Free Music... that's not free

Here's an interesting
moment in music!


The Universal Music Group has donated
over 200,000 master recordings
to the Library of Congress.

Coming in at more than 5,000 linear feet of shelf space (over a mile), it includes metal and lacquer discs, as well as master mono tapes of released and unreleased versions of recordings by an amazing collection of American artists, including Louis Armstrong, Bing Crosby, Tommy Dorsey, Billie Holiday, the Andrews Sisters, Connee Boswell, Jimmy Dorsey, the Mills Brothers, Guy Lombardo, Ella Fitzgerald, Fred Waring, Judy Garland, and Dinah Washington, among others.

Among the tracks are songs like Louis Armstrong singing "Ain’t Misbehavin’", the Mills Brothers’ doing "Paper Doll", Les Paul’s "Guitar Boogie"
and der Bingles 1947 version of "White Christmas".


The Universal Music Group is a unit
of Vivendi, a global media and communications company. UMG owns the most extensive catalog
of music in the industry, which includes the last 100 years of the world's most popular artists
and their recordings.

It is the world’s largest music company,
responsible for roughly 29 percent
of album sales in the U.S. alone.

Among their current sub-contractors are musicians like U2, Amy Winehouse, Lady Gaga, Taylor Swift, Black Eyed Peas, Rihanna, Eminem and Lil Wayne.

The Library of Congress is the oldest
federal cultural institution in the United States.
It currently has more than 3 million sound recordings in its collections.


I'm glad that this has happened. This music is important. It should be preserved, and in the best possible ways, so that people who are interested can find it, and hear it.

> The fact that the Library of Congress will archive this collection. and care for this music, and make it available - albeit in a very limited form - is a good thing.

It's a subject close to my heart, every since I learned that in Canada, our musical heritage is being left to rot. An awful situation, which at one point, I even tried to interest other people in: The Old Weird Canada.


> This action by Universal may inspire other corporations who own priceless collections of master recordings to also pass them along to the Library of Congress. With this precedent, and what should be a boilerplate template in place, it should be easy for other corporations to do the same thing.
Indeed, they may have a real incentive to do so.

> However imperfect the understanding under which the Library receive these treasures, the fact that they will be preserved and be available to listeners is a good thing in the world.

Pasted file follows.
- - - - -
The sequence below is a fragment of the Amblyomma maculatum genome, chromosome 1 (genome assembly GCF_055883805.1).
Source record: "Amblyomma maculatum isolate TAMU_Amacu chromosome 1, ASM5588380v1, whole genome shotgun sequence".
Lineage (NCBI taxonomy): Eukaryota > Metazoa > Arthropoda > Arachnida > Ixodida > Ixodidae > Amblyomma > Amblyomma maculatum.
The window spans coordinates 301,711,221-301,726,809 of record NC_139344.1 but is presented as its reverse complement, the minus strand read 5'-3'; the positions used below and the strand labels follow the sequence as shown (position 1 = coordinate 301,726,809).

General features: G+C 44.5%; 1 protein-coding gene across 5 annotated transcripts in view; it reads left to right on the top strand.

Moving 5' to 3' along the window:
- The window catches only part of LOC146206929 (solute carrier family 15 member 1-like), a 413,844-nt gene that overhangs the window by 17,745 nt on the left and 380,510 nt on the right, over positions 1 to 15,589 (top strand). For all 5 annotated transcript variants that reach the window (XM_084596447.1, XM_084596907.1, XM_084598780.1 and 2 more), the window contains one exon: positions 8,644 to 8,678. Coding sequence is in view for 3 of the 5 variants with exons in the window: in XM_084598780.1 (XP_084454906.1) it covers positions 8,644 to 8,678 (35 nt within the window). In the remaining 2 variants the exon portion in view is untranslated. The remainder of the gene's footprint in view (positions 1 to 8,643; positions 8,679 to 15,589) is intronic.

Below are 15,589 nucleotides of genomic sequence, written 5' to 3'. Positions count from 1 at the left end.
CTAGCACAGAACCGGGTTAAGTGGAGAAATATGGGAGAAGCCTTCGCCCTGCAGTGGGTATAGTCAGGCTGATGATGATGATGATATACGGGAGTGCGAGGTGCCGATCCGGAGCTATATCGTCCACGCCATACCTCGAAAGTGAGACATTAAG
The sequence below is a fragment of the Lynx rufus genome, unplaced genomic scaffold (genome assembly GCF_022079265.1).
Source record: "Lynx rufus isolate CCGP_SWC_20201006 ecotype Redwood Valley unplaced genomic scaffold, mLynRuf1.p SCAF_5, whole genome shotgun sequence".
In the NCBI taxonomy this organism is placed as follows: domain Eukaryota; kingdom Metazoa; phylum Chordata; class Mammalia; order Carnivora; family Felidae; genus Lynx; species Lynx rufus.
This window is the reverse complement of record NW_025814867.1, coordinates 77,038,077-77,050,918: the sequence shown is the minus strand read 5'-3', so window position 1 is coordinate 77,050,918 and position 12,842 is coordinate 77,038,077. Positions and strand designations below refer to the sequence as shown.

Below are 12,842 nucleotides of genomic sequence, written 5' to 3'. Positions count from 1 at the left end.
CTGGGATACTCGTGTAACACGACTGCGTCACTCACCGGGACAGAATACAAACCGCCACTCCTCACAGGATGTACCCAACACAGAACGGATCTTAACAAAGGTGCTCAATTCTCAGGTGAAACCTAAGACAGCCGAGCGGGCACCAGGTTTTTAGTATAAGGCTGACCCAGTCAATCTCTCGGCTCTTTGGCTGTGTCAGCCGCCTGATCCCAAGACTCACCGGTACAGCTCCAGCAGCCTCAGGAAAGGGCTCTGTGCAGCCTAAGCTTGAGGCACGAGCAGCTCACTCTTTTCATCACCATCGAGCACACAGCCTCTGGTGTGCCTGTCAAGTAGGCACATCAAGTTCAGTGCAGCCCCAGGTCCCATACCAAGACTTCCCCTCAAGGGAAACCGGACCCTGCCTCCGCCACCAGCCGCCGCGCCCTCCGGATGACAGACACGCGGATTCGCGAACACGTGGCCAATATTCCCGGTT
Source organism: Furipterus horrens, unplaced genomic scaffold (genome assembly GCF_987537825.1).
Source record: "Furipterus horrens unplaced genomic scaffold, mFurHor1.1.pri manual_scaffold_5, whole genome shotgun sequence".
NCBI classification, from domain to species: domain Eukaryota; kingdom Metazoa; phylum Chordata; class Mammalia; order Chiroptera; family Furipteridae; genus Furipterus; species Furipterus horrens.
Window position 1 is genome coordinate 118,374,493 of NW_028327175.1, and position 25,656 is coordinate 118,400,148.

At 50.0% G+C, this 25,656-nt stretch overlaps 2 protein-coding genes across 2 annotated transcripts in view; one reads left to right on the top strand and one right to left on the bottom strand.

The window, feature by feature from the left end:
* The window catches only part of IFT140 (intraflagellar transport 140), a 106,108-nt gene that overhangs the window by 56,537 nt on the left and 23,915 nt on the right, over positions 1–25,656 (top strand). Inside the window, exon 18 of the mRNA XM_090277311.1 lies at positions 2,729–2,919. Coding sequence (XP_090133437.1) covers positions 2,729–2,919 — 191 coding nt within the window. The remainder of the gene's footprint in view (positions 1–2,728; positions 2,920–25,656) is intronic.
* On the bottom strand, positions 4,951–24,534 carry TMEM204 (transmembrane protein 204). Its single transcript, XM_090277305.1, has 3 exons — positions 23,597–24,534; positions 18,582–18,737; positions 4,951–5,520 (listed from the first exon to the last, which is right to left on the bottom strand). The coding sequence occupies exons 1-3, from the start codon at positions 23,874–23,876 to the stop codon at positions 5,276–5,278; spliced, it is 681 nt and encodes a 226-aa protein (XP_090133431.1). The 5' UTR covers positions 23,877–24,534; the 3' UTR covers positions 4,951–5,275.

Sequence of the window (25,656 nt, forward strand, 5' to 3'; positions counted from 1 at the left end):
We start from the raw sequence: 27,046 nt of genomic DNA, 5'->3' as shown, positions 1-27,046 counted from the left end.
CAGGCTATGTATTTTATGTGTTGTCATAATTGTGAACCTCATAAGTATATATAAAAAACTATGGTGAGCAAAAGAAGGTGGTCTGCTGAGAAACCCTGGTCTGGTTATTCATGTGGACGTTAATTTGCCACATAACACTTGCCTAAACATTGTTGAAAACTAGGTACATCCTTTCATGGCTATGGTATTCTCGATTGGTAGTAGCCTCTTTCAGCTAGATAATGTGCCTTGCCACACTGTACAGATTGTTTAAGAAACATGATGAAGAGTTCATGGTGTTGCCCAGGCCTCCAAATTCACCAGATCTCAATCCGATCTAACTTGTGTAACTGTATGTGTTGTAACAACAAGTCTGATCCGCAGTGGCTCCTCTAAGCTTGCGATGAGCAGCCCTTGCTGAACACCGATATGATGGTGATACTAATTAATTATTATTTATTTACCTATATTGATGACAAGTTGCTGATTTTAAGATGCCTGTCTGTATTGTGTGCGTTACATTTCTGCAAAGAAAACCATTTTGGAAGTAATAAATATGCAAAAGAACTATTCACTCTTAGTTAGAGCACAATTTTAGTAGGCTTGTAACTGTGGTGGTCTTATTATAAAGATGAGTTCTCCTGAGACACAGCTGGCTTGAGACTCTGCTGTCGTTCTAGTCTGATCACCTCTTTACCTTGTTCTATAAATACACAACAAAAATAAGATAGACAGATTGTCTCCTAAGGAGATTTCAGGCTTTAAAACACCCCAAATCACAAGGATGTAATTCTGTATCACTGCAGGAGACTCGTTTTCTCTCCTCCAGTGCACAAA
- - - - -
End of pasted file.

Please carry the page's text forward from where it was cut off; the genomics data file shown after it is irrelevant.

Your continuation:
i'm so glad you asked.

like all good press releases, this one leaves
a few things out:

> it fails to mention that the Universal Music Group retains the copyright on all of these songs.

like this...

Under the agreement negotiated during discussions that began two years ago the Library
of Congress has been granted ownership of the physical discs and plans to preserve and digitize them. But Universal, a subsidiary of the French media conglomerate Vivendi that was formerly known as the Music Corporation of America, or MCA, retains both the copyright to the music recorded on the discs and the right to commercialize that music after it has been digitized. 

and this

The collection bequeathed to the Library of Congress does not, however, include recordings from the vaults of some of the important blues and soul labels that MCA acquired on its way to becoming the largest of the “big four” record companies. For example master recordings of both Chess Records (and its subsidiary Checker, Cadet and Aristocrat labels) and Motown Records (and its Tamla and Gordy subsidiaries) are excluded from the agreement, at least initially. 

and this...

The exact monetary value of the collection is not known, and a formal assessment has not yet been made. But in addition to the savings that will be gained from no longer having to store the discs, Universal could be in line for a substantial tax write-off as a result of the donation.


like any good press release, this one conjures more questions than it answers.

? what are the costs of digitizing/archiving this collection?

? what cost sharing arrangements are in place vis-a-vis the commercialization of these archives post-digitalization? can the Library of Congress recoup expenses?


The Library will be able to stream these tracks from a website it is constructing for that purpose so people will be able to hear them... which is important, because as the press release notes:

"only an estimated 14 percent of pre-1965 commercially released recordings were currently available from rights holders. The study also found that of the music released in the U.S. in the 1930s, only about 10 percent of it could be readily accessed by the public."  

How does this tie in with other problems of accessibility mentioned elsewhere on this blog?

Is it reasonable to bitch people out for downloading music that the Industry is not making available?

and if I had nothing but time, and/or was getting paid to do this thinking, the question i would put on the final would be:

"how does this agreement differ from the agreement between the Smithsonian Institute and Folkways Records? Discuss.

this and a number of other ugly truths can be found at the original source of this article on the New York Times

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